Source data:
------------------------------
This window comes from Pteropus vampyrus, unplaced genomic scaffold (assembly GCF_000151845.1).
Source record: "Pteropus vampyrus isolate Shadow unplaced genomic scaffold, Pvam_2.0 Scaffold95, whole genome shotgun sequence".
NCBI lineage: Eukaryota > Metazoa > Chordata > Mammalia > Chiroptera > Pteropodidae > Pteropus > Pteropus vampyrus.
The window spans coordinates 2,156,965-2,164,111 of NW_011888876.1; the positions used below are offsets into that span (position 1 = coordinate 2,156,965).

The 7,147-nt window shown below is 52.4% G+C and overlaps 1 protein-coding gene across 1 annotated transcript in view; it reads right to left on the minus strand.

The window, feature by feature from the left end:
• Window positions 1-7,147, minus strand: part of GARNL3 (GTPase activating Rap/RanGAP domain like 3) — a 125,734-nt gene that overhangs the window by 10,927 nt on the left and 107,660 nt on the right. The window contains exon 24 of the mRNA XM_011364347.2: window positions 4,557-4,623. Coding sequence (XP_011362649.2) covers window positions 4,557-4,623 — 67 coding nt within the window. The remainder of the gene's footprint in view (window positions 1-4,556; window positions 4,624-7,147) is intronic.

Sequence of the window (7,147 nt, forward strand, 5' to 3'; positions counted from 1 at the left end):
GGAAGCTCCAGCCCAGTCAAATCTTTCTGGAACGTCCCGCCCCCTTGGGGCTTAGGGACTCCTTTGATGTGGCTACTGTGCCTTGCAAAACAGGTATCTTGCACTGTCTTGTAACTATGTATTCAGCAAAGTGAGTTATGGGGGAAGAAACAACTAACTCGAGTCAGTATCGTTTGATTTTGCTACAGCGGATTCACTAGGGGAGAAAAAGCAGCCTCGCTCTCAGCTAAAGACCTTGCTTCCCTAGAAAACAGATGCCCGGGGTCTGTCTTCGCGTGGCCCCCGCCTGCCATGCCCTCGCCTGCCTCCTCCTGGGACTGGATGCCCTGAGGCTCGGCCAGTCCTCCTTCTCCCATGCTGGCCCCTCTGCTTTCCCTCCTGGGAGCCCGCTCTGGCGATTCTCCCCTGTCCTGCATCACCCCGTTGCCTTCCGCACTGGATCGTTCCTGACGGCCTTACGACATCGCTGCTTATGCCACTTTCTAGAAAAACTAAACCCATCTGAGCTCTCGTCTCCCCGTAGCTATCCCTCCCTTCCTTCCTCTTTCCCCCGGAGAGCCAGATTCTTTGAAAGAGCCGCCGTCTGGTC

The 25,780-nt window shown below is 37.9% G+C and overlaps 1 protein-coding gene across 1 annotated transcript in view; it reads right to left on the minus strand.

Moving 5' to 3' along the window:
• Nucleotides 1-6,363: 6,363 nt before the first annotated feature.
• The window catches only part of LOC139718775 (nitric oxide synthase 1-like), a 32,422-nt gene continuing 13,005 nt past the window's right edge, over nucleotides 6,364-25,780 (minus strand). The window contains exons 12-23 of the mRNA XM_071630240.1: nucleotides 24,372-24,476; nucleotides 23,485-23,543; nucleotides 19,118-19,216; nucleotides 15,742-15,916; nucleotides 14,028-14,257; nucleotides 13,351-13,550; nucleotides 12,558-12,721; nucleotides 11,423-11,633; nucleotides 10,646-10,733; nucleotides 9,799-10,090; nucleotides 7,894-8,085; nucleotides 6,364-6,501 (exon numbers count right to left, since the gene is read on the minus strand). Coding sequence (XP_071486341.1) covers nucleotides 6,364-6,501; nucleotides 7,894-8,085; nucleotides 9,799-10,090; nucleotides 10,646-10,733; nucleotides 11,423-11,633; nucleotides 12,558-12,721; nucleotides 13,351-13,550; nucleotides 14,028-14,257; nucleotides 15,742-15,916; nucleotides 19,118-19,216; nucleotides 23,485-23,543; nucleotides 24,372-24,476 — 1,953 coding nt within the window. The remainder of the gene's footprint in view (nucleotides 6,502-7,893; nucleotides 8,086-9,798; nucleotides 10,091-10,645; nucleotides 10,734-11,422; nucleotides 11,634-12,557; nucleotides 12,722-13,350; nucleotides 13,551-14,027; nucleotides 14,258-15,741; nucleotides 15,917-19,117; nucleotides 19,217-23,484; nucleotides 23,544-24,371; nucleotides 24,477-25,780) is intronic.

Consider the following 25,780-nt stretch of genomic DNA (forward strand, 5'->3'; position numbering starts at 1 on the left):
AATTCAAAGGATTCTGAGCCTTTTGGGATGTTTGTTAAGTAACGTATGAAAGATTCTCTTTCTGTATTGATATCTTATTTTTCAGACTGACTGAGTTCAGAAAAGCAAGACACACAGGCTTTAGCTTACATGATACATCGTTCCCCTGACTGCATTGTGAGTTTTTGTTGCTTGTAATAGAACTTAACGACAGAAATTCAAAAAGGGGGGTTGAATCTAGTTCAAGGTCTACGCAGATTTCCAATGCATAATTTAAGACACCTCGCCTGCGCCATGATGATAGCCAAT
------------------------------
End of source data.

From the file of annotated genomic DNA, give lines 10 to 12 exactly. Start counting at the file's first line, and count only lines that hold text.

The 25,780-nt window shown below is 37.9% G+C and overlaps 1 protein-coding gene across 1 annotated transcript in view; it reads right to left on the minus strand.

Moving 5' to 3' along the window:
• Nucleotides 1-6,363: 6,363 nt before the first annotated feature.